Live, it’s interesting especially as I had no idea really how everything was set up – I caught the tail end of their Los Campesinos! support slot back in June, but they had sound issues, which was frustrating. I would say, on reflection, that they are better on record than live, only in terms of how it sounds though, which isn’t really always what you go to see a band for. You want a performance with a bit of character, a bit of humour perhaps, and passion. And they definitely had that, the lead singer is a character. I think if you saw these guys on home territory in Montreal, it would be insane. Get the album. All the songs on the album also have a corresponding name relating to a disease too, which is nice.

Malajube - Montreal -40c
Malajube - La Crabe
Malajube - Fille à Plumes

On Wednesday, I went to Fleche d’or for a Brille records showcase. We got there too late for Hatcham Social, but caught most of Operator Please and all of Good Shoes. I wasn’t especially taken by Operator Please, they weren’t poor in any way, I’m just not that familiar with any of their songs aside from ‘…Ping Pong’. Anybody who can write a song that catchy, whilst so young deserves a bit of time to grow though.

How Good Shoes aren’t absolutely massive, in a year when bands such as The Pigeon Detectives, The Twang and The Enemy have sold shedloads is beyond me. ‘Think Before You Speak’ is absolutely crammed with songs that all just scream ‘top 10 or 20 single’ at least, but they haven’t really made it past slowburning, underground success.

Perhaps that will change with the re-release of ‘Small Town Girl’ (originally their debut limited only release on Young and Lost Records), which sounded massive on Wednesday night. Quite why the insanely catchy ‘Blue Eyes’ wasn’t released as a single, I don’t know. I think it’s possibly their best song. It was a bit worrying that they only had one new song to play on Wednesday night, but I’m guessing after the upcoming single release and tour dates, they might hide away and work on new songs. I want more new Good Shoes songs!

Good Shoes – Small Town Girl

Right. I’m done for now, might be the last post for a few weeks until my laptop is back up.

Tuesday, 9 October 2007

"i wanted to do a comic book"

Dev Hynde feels discomfort playing live. Asked whether he gets that buzz from connecting with an audience, he says: “I kinda don’t! I’m appreciative but I still get really nervous.” In contrast with Test Icicles’ creative beehive, Lightspeed Champion is Hynde stripped, his vocals leading compassionate songs. “When I was recording, I was listening to a lot of hip hop. To be a good MC all you have is your rhythm pattern, the words you’re saying and how effective it is. You can hear it in ‘Midnight Surprise’…” As this charmingly unnatural frontman sings a line, illustrating its melodic emphasis on certain words, the tension between his courage to exhibit and portray such frank music and his concerned shyness is plain.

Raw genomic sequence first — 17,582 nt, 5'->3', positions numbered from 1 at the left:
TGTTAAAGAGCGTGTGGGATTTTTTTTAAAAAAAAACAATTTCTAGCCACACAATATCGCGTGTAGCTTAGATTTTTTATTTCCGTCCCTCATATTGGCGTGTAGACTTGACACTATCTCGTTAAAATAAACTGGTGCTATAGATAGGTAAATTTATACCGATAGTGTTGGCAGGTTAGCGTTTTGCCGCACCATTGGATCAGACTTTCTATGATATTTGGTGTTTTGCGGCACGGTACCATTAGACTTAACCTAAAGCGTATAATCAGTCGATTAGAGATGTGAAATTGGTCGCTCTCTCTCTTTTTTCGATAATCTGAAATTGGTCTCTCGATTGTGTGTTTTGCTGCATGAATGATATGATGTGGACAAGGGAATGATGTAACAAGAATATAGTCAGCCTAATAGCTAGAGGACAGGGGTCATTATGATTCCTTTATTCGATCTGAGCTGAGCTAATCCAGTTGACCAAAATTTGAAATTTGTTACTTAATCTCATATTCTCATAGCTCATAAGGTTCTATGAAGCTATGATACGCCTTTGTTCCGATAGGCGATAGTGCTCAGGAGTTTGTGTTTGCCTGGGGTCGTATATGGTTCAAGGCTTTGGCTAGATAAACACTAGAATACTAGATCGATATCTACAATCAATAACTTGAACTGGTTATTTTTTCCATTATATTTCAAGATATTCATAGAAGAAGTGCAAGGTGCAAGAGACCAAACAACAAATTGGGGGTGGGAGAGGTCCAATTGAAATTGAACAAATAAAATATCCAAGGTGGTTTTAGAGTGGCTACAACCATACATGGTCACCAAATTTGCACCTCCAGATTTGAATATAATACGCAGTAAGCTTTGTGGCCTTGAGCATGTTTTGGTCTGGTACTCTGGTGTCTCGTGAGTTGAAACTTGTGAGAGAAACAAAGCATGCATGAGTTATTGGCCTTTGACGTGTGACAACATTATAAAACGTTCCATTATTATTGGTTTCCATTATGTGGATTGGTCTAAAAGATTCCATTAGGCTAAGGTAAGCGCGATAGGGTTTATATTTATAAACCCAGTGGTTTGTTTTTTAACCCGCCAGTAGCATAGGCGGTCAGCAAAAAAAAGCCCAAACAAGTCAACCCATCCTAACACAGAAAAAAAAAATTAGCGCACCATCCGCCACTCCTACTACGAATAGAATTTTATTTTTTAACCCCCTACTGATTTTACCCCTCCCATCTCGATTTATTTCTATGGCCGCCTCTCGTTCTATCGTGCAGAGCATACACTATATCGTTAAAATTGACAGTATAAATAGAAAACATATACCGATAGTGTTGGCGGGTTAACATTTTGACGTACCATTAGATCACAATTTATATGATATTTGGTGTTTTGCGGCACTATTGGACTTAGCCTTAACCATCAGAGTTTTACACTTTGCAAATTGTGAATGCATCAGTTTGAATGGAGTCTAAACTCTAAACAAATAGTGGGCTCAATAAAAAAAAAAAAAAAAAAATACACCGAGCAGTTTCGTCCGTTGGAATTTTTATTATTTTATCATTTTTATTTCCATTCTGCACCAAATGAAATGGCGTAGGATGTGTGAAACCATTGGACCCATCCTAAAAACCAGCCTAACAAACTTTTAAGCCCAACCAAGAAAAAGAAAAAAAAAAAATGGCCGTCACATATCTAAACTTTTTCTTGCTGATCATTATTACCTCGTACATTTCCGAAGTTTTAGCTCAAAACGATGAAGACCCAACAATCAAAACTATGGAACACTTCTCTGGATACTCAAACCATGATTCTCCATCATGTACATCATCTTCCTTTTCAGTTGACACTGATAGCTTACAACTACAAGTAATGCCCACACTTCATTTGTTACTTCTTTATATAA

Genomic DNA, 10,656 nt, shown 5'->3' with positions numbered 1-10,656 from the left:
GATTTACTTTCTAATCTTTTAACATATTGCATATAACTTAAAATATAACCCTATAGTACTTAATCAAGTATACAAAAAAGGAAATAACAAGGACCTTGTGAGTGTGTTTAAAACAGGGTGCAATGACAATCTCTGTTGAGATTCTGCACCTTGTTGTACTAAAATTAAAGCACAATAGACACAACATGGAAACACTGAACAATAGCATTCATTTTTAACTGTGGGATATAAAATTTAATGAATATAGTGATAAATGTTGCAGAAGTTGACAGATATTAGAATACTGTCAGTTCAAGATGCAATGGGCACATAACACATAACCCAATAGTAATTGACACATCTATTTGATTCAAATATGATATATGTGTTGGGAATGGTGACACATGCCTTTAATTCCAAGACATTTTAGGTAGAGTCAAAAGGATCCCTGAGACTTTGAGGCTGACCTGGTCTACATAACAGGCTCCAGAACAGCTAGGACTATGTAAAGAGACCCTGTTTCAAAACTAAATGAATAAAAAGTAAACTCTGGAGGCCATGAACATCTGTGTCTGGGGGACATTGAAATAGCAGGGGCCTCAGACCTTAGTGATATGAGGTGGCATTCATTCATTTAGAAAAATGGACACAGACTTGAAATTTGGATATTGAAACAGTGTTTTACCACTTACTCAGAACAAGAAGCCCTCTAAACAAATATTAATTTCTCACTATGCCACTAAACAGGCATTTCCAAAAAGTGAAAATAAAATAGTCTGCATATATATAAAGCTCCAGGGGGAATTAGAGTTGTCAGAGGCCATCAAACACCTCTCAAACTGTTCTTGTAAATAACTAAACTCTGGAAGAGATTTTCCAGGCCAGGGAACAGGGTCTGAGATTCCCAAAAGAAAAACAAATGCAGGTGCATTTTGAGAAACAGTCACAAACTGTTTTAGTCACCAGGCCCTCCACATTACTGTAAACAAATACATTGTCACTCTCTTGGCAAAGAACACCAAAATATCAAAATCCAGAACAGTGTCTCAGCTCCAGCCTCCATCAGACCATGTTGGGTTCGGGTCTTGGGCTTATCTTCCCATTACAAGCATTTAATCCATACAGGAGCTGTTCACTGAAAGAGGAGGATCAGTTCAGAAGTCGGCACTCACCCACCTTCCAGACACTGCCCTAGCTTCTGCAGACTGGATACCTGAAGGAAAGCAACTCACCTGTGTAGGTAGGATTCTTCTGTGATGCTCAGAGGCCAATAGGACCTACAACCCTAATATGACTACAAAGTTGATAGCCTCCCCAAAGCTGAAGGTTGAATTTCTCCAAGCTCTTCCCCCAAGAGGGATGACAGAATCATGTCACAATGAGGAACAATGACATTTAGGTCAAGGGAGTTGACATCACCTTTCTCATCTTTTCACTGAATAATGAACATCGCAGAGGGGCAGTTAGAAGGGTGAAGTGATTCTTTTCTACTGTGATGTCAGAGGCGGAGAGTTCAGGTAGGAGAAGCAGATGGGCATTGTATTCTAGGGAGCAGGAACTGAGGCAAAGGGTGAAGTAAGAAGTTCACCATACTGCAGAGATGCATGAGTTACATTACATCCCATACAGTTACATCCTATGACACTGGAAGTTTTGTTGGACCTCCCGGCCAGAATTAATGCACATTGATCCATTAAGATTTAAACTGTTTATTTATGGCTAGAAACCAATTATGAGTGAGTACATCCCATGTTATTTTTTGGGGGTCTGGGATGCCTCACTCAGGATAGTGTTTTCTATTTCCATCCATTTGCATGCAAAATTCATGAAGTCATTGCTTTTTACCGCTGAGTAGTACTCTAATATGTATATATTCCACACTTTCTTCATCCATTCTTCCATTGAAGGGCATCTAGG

For this generator of constantly displaced passions, recording ‘Falling Off The Lavender Bridge’ (his pending debut Lightspeed Champion LP) was incidental. “I wanted to do a comic book! I was just writing CDs of 20 songs and giving them to Laurence (Bell, Domino Records)”. Bell passed one demo to Bright Eyes’ Conor Oberst and Mike Mogis and Hynde found himself invited to Nebraska to record. “For the album I had a batch of 50 songs”, an example of Hynde’s prolific composing. A gleeful guilt enters his voice on admitting: “The next album… I’ve written it already”. Considering his amassing reels of creative crop, won’t it be frustrating repeatedly touring this debut? “Yeah, it’s a bit much! Talk to me again in February and we’ll see!” True to his comic addiction, Hynde takes the 100 club stage in a Spiderman suit to deliver a captivating set culminating in ‘Midnight Surprise’, the nine-minute melancholic, beauteous single you should definitely fork out for (15th October, Domino, with a basket of b-sides), though avoid the severed radio edit. I ask Hynde whether it works: “It doesn’t, it’s awful!"

Brighton band Elle Milano's new single (29th October) is characteristically intelligent and riotous, but I can't decide whether I like the b-side more, which manages to get sentimental and remain scathing in the middle:

I've gathered some These New Puritans mp3s. Their album 'Beat Pyramid' is out on 5th November (Angular/Domino) and, on the evidence of these, might be amazing.

'C16' - These New Puritans

LCD Soundsystem release '45:33' on 12th November (DFA). Parts 2, 3 and 4 are largely a progressive play on 'Someone Great', by far outshone by ‘45:33 Part 1’. With a ‘Phats And Small’-esque vocal line and bass, James Murphy’s trademark deft layered vocals and beats, staggeringly simple, propulsive piano and a bassline so inviting the song should have been in ‘Superbad’, LCD affirm their songwriting potential alongside their rhythmic dexterity again this year.

Finally here are James Murphy and Morrissey nasal singing in a manner Julie Andrews would commend:

'Disco Infiltrator' - LCD Soundsystem

Wednesday, 3 October 2007

technical issues

My laptop decided to die. Midway through me typing up my re-release extravaganza. It is the problem with downloading too much random stuff. So I'm borrowing my flatmate's for now, but updates will most likely be sporadic for the next week or so, which is shit. All my statistics were saved on the laptop, so I can't even finish the damn re-release thing for now.

Here's a few songs to keep things ticking over. One is from, Foals, who I'm sure you've heard of by now. Cassius is taken from their recent session on XFM. Followed by a bit of French electro, courtesy of Para One, remixed by his Institubes label-mate Surkin. Finally, we have a bit of Canadian indie, from the wonderful Malajube. Their album, Trompe-L'oeil, is possibly myt favourite of the year so far. The track, Montreal -40c, is a shimmering track that manages to be a little bit epic, whilst still being quite poppy. Enjoy.